As with all ancient Chinese therapies, the aim of moxibustion is to restore balance in the patient’s body and bring about a smooth circulation of chi. Balance can be attained by burning ai ye (moxa) or dried mugwort directly or near the skin. This potent therapeutic herb has long been used in both the West and China, and is probably best known for its affiliation with the “witches” of Europe during Medieval times. This affiliation was due to the fact that it was frequently used in folk medicine, especially as a way to ameliorate menstrual irregularities, abdominal pain, anxiety, and skin itch.
From a modern Western medicine viewpoint, moxibustion is used as a mild stimulant and/or as a natural diuretic. It can help stimulate the flow of blood to the uterus and other areas of the pelvic region. This is why it’s often used to treat absent or light menstruation and uterine cramps. It is also widely known to help correct breech baby position.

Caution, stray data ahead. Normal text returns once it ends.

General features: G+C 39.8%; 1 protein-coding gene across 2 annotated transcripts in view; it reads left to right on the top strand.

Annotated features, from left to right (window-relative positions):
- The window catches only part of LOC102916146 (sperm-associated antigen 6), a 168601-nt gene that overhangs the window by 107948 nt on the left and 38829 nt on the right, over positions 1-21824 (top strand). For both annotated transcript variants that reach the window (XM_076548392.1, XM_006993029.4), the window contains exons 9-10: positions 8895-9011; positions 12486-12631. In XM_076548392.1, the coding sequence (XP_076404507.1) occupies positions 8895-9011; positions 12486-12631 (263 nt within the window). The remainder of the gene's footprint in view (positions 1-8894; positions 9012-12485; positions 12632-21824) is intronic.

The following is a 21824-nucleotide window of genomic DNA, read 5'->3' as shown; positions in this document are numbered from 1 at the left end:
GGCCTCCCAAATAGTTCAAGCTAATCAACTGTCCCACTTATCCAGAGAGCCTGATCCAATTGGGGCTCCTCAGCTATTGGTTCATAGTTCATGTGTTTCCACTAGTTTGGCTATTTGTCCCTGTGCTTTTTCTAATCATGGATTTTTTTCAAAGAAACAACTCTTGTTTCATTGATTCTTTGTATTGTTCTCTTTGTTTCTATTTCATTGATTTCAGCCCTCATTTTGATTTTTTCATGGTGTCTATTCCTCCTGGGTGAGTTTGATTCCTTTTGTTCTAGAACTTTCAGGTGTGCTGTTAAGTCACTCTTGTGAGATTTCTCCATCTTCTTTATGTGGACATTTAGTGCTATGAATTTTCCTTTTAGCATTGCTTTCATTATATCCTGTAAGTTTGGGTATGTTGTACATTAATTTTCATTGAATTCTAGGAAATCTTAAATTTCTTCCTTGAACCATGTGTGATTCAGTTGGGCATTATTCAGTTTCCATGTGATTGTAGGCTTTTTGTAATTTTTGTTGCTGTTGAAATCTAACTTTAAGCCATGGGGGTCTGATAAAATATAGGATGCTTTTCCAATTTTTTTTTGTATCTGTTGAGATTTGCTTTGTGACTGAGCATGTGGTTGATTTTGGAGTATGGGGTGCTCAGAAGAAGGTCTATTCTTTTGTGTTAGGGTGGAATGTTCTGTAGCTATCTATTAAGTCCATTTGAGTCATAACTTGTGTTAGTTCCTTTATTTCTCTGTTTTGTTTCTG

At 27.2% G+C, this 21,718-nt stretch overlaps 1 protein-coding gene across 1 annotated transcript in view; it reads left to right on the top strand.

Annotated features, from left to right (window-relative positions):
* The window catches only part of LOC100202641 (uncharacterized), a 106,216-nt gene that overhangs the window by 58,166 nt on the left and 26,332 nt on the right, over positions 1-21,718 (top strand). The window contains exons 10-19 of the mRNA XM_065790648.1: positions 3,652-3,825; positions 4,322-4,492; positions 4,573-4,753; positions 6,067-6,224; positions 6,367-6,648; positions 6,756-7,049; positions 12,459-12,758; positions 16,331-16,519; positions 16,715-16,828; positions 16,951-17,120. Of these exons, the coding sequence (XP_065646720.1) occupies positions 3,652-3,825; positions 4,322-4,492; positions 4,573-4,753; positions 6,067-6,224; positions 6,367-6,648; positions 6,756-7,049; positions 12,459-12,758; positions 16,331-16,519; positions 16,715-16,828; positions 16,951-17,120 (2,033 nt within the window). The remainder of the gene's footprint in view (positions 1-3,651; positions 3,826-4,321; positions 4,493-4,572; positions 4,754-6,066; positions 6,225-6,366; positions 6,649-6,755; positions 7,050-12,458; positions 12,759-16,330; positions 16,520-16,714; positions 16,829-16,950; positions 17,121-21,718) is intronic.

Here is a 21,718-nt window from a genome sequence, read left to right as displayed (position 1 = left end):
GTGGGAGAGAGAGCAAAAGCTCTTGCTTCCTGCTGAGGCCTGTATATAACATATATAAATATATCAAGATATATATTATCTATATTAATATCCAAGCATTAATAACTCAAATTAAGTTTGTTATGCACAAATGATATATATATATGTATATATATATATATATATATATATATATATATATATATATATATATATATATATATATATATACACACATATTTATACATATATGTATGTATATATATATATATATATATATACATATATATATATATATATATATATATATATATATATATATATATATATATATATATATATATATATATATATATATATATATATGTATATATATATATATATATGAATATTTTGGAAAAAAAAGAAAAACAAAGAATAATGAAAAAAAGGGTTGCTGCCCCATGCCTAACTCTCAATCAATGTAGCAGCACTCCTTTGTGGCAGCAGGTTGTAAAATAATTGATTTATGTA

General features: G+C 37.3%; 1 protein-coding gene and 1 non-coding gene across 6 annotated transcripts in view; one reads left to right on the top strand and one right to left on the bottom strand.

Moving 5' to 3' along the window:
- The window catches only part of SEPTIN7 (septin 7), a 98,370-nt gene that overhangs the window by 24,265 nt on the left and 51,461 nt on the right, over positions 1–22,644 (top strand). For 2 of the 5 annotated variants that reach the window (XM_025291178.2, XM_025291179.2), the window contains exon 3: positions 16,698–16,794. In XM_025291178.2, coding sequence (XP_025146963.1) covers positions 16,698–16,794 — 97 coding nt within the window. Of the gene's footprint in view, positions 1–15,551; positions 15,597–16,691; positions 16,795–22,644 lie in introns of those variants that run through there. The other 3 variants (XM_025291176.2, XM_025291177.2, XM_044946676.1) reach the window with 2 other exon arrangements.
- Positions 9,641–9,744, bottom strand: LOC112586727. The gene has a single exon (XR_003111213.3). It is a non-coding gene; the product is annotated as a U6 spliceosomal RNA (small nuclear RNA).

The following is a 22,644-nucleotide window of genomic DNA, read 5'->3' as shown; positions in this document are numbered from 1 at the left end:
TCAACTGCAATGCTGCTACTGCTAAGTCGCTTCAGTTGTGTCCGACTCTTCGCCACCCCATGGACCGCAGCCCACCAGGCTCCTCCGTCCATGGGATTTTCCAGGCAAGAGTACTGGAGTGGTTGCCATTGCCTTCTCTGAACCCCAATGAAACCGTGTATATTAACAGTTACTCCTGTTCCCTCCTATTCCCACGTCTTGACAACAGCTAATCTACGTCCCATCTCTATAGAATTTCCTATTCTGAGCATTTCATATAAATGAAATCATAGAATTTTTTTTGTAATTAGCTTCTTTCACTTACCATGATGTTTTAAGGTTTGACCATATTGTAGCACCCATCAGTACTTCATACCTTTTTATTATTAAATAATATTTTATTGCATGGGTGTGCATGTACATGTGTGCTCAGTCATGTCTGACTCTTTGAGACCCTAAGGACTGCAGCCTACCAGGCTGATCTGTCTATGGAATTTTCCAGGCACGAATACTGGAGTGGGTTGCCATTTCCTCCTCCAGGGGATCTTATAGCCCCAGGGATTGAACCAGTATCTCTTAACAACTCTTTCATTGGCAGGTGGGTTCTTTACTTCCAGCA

Moxibustion helps stimulate stagnated, inadequate, and sluggish chi through the use of heat or fire and it should only be administered by a qualified Chinese medicine practitioner. Its use can help enhance the therapeutic benefits of acupuncture and addresses chronic stagnation.
Kinds of Moxibustion
To perform a moxibustion session, practitioners may select either indirect or direct moxibustion. There are certainly advantages and disadvantages to these methods, and the treatment you will get is usually decided by the practitioner and/or the patient.